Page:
Head Lice Information

Lice are small insects, which may live on the head and hairy parts of the body. The type of louse which affects the head is particularly common and anyone can catch them. Lice spread by direct head-to-head contact with an infected person and therefore tend to be more common in children as their play activities facilitate this type of contact. Live lice are transmitted when the lice are alive on a person’s head. Lice cannot live away from a human host; most die within 3 days. Lice cannot jump, swim or fly. Their presence does not reflect standards of hygiene. The female lice lay eggs which glue to the hair and only become easily visible when they have hatched and are empty (nits). Nits remain in the hair until it falls out, which may take up to 2 years. Itching and scratching are usually the first signs of headlice but are due to anallergic reaction which can take four to eight weeks to develop after the initial infection. The presence of nits (empty egg casts) does not mean that active infection is present and is not an indication for treatment.

Treatment is only required if live lice are seen in the hair (not nits). There are a number of different treatment options. Research suggests that the use of chemical agents is more effective than other treatment options, such as lavender, tea-tree oil, and eucalyptus.

Treatments such as dimeticone, phenothrin, or malathion are recommended. Dimeticone (Hedrin R) is a nonneurotoxic agent. It is important to follow the treatment instructions carefully. Alternatively parents may wish to try mechanical removal of lice by wet combing with special narrow-toothed combs and conditioner (“bug busting”). Results of research on this method are mixed.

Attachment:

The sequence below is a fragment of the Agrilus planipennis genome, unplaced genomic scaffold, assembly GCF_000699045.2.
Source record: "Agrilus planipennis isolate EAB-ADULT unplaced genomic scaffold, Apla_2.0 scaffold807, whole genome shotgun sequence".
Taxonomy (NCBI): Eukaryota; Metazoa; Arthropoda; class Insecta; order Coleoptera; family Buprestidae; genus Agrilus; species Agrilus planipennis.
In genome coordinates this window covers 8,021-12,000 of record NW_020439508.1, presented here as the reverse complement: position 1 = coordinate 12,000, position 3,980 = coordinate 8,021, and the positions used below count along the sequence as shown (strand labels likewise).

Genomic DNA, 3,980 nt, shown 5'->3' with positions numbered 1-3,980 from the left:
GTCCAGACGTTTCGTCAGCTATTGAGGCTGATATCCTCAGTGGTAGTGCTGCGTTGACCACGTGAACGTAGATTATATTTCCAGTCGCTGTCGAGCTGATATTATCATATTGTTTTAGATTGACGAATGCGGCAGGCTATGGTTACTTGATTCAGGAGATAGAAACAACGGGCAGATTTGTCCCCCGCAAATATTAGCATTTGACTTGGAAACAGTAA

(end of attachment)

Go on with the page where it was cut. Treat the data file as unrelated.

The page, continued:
Results depend on a correct and consistent technique and time spent wet combing.


The best way to stop infection is for families to learn how to check for lice on a regular basis. This way they can find any lice before they have a chance to breed. They can then treat them and stop them spreading.

Regular combing of the hair with a fine-toothed comb (detection combing) should be encouraged at all times. It is better to do this on wet hair. Treatment is only required if live lice are seen in the hair (not nits). If live lice are detected on one member of the family it is important that all other family members are checked for headlice.

In school if live lice are seen on a pupil’s head the pupil’s parent(s) should be advised to inspect and treat their child for headlice. If there are several cases it may be of benefit to send a letter to all parents advising them to inspect their children’s heads and initiate treatment only if live lice are seen.

Exclusion is unnecessary.

From Chapter 9 Page 38 of Management of Infectious Disease in Schools September 2013 by Public Health Medicine Communicable Disease Group.